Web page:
The 8-year-old had become a hawker. Plastic gloves on her hands, she held up the orange sticks and offered them to whomever came by. If they nodded yes, she plopped two a piece on the yellow tray.
Sometimes, they actually spoke back to her, and often enough, one person in line seemed to set off a trend.
Like 8-year-old Cecilia Ramirez.
"Yes, please," she said to 9-year-old Katie Kelley's question.
Katie continued with her questioning.
This is National School Lunch Week, and children across the nation, including at Empire Elementary School, ate a lunch of pizza, carrot sticks, broccoli, ranch dressing, chocolate pudding and low-fat milk.
The theme of National School Lunch Week is "School Lunch, It's Instrumental." Nutritionist Maryann Baring and her cafeteria aides dressed '50s-style to represent music from that era. In the cafeteria, jazz music recorded by teacher Christina Bourne played Thursday - National School Lunch Day - and students learned about healthy habits from teacher Ruthlee Caloiaro.
When Cecilia moved on through the line, two girls behind her followed her example and took carrots. Then Cecilia eagerly nodded her head yes to broccoli. Just why did this girl want carrots and broccoli when others so easily passed them by?
"Because they're vegetables," she said. "They're healthy."
Elementary students in schools participating in National School Lunch Week and its federal program must average 710 lunch calories a day over a monthlong period. Saturated fat must be kept to 10 percent or less of those calories, and overall fat to 30 percent or less.
"The target is 710 calories a day," said Bonnie Eastwood, director of nutrition. "We go a little bit over here and there (on the calories), depending on what we're serving, but 710 is the minimum you have to meet. You can go over it, but you can't go under it."
But the government looks at what is served as an average for the month, and at Empire this month, lunch will average 720 calories. Saturated and overall fats will reach just two-thirds of the maximums allowed.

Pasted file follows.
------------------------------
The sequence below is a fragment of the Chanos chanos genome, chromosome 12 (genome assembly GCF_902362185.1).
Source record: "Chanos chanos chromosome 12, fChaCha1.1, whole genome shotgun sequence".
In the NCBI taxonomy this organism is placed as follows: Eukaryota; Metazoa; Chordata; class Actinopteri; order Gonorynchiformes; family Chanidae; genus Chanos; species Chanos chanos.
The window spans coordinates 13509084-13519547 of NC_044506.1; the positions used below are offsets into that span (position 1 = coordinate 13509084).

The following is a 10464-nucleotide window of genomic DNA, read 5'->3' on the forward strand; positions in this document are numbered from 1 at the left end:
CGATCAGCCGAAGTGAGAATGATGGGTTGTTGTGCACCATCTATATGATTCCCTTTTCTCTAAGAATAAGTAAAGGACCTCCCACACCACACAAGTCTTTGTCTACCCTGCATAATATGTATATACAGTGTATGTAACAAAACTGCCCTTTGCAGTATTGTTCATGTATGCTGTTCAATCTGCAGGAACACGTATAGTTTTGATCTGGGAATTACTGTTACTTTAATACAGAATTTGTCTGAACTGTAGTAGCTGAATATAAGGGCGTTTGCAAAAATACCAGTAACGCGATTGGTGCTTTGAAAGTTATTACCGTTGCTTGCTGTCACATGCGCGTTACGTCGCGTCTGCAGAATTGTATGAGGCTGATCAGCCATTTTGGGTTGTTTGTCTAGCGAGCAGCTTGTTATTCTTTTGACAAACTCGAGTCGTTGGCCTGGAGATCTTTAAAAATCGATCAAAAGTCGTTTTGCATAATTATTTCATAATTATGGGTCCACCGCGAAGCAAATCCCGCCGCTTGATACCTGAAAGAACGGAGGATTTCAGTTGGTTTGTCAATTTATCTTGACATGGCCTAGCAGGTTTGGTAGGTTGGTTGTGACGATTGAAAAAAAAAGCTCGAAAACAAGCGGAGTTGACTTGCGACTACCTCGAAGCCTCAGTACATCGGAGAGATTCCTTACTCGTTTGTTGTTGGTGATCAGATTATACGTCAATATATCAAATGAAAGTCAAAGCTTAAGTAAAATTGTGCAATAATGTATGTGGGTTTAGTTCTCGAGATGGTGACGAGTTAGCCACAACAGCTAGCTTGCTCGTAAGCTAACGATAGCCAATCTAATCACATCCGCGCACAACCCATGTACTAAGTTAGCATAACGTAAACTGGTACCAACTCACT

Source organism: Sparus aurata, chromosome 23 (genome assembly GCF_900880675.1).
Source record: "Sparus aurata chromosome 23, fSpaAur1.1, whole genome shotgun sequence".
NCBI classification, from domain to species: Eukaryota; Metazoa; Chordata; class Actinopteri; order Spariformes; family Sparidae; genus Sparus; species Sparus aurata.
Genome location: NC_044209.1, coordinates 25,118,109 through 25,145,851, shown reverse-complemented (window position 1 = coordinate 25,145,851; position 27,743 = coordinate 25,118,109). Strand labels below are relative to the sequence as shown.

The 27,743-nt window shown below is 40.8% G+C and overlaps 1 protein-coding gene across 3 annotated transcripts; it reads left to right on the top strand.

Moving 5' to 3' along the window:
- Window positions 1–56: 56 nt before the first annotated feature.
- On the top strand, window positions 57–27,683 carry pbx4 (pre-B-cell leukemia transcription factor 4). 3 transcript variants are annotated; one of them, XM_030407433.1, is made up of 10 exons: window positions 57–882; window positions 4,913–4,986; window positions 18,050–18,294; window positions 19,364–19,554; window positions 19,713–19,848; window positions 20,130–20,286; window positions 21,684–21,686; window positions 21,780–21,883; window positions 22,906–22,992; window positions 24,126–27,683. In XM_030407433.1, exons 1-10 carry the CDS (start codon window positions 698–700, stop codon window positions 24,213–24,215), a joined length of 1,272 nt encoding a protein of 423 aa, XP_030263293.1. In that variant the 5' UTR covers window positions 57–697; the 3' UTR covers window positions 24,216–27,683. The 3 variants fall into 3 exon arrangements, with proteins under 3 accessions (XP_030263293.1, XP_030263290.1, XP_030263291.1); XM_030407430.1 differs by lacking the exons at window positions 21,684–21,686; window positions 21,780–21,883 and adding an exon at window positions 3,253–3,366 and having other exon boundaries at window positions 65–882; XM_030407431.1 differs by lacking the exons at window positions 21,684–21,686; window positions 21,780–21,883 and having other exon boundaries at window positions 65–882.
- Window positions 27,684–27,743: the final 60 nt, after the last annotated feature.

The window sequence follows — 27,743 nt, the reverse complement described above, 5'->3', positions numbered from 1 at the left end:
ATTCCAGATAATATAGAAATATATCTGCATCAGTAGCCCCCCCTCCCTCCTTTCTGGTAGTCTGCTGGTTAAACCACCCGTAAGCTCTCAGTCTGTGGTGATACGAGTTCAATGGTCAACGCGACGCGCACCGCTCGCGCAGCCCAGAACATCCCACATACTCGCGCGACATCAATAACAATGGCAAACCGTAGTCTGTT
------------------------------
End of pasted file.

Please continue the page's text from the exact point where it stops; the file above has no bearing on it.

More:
The district uses a program called NutriKids to come up with menus. The criteria is based on the 2005 federal dietary guidelines, the FDA food pyramid and other requirements for iron, Vitamin A and C, carbohydrates and more.
It's obvious some students know healthy choices are important. Karin Gonzalez, 7, asked for both carrots and broccoli going through the lunch line.
"They're really healthy for me," she said, setting her yellow tray down at the table. "And my mom says they're good.'
Would she eat vegetables more often if they were put before her?
"I think so," she said. "I think people should get healthier, and (these foods) are healthy for anyone."
How about more pizza on the menu, then?
She shrugs - she doesn't care.
When students come into the cafeteria at lunch, they enter a three- or four-digit code on a keypad in front of the register that brings up their picture, their grade, homeroom number and any food sensitivities on a screen monitored by Baring.
It also indicates whether they pay full price for meals, which is $2; or receive a free or reduced-price lunch under the federal program.
"Today, (students) all over the country are eating the same lunch as you," said Baring as students went through her line and she handed them a postcard-size fact sheet about dairy health. "It's important for you to know how good school lunch is for you."
-- Contact reporter Maggie O'Neill at firstname.lastname@example.org or 881-1219.
Children all over the country in participating schools ate the same meal last Thursday in celebration of National School Lunch Week's "School Lunch is Instrumental."
• Piano Pizza
• Cool Carrot Sticks
• Bebop Broccoli with Ragtime Ranch Dressing
• Jazzy Chocolate Pudding
• Modern Milk